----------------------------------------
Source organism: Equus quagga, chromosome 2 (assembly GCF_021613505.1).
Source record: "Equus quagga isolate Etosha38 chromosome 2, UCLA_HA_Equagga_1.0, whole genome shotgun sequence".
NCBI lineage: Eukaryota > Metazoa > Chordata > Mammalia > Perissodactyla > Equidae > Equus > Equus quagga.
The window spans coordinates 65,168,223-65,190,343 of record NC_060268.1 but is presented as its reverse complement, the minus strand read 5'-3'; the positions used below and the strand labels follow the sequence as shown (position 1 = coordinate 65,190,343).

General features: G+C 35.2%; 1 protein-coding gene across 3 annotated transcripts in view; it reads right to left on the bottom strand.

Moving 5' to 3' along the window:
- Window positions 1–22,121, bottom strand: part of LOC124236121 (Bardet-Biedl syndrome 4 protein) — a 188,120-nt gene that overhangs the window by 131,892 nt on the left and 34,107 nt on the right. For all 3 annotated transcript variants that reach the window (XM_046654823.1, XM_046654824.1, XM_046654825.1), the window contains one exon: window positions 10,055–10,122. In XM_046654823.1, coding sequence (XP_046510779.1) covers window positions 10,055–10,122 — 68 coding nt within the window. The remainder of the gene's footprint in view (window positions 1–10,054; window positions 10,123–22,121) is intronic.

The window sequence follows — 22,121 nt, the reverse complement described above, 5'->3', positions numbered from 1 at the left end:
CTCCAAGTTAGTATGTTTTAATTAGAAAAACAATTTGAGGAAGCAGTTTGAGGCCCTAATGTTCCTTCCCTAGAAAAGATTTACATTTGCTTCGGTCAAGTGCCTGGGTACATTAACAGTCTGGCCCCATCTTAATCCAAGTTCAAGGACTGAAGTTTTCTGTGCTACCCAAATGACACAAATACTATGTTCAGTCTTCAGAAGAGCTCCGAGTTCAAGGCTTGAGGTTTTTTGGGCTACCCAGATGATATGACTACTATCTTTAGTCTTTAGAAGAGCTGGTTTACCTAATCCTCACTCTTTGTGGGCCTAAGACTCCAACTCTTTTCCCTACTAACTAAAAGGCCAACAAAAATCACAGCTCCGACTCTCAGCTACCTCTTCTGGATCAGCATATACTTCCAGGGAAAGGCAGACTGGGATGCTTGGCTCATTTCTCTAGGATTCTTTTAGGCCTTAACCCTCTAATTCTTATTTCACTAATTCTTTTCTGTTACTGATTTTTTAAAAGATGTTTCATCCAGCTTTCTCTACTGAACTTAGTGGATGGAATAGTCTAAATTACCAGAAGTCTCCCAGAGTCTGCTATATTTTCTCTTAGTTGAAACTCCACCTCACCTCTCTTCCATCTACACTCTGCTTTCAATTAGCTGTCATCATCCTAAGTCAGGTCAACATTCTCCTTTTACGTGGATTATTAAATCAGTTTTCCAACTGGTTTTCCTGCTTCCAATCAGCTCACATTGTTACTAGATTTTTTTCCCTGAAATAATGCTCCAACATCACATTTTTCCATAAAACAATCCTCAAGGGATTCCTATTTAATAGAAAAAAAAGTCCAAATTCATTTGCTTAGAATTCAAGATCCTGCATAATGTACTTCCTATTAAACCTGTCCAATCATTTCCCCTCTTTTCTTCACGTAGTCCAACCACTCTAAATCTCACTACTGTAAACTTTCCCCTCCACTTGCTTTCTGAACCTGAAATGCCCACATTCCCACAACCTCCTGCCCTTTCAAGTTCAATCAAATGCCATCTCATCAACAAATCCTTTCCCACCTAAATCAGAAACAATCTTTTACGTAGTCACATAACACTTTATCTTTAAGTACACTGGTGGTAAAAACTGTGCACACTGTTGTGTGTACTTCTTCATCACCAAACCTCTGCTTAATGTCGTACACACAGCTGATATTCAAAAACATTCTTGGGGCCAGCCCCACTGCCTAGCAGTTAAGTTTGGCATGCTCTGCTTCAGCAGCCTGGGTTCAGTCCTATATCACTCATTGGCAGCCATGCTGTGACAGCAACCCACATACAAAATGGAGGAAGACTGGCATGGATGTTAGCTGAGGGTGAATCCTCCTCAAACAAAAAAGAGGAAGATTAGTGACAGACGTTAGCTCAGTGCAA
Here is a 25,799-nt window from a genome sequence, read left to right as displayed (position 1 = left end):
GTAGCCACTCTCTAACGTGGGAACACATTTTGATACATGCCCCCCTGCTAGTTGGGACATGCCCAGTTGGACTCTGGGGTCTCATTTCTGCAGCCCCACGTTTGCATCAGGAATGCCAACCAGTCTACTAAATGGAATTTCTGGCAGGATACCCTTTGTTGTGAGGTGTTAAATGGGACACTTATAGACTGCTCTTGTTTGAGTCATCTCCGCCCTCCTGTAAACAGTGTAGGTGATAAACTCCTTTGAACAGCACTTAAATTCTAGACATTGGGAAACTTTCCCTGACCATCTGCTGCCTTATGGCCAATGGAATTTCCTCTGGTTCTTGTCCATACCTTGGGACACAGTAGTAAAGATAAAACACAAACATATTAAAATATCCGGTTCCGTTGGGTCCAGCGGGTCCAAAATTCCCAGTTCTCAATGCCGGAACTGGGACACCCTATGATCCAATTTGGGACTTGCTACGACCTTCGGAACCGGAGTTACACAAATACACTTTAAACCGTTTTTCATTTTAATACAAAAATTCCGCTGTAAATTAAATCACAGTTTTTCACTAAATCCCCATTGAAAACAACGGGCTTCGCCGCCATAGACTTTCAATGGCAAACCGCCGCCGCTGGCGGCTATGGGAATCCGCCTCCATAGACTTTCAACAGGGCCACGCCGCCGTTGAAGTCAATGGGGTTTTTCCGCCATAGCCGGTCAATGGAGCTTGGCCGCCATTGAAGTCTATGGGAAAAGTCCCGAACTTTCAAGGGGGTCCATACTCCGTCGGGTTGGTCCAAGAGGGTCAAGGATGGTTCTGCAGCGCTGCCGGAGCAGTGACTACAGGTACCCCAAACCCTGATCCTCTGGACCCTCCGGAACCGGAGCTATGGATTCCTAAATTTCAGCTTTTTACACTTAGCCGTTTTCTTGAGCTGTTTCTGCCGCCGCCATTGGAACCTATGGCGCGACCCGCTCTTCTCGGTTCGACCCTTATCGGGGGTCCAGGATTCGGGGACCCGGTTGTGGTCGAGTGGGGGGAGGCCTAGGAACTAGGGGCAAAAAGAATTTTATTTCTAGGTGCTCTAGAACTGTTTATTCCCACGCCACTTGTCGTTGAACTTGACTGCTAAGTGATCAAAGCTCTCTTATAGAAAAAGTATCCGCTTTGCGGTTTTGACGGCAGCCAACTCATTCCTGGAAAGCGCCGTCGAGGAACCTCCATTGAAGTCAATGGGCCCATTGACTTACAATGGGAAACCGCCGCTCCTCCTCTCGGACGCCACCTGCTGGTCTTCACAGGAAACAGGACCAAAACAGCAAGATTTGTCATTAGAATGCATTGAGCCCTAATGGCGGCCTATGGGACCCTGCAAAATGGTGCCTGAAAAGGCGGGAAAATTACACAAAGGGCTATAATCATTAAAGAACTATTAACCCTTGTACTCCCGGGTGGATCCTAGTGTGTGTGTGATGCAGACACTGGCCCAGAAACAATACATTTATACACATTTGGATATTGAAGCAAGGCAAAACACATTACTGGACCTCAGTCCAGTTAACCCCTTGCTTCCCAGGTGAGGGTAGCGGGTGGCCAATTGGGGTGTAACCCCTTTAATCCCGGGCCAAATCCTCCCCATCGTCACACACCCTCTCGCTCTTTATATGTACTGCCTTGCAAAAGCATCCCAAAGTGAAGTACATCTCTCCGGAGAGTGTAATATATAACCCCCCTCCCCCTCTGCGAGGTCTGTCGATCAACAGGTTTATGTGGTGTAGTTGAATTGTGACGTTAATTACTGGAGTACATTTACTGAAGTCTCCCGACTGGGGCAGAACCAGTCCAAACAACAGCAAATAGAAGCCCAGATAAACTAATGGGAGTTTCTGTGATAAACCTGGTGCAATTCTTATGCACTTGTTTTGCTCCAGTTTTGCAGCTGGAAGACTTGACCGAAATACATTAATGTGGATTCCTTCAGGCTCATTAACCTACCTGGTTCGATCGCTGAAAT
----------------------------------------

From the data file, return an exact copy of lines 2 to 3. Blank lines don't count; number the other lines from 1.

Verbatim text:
Source record: "Equus quagga isolate Etosha38 chromosome 2, UCLA_HA_Equagga_1.0, whole genome shotgun sequence".
NCBI lineage: Eukaryota > Metazoa > Chordata > Mammalia > Perissodactyla > Equidae > Equus > Equus quagga.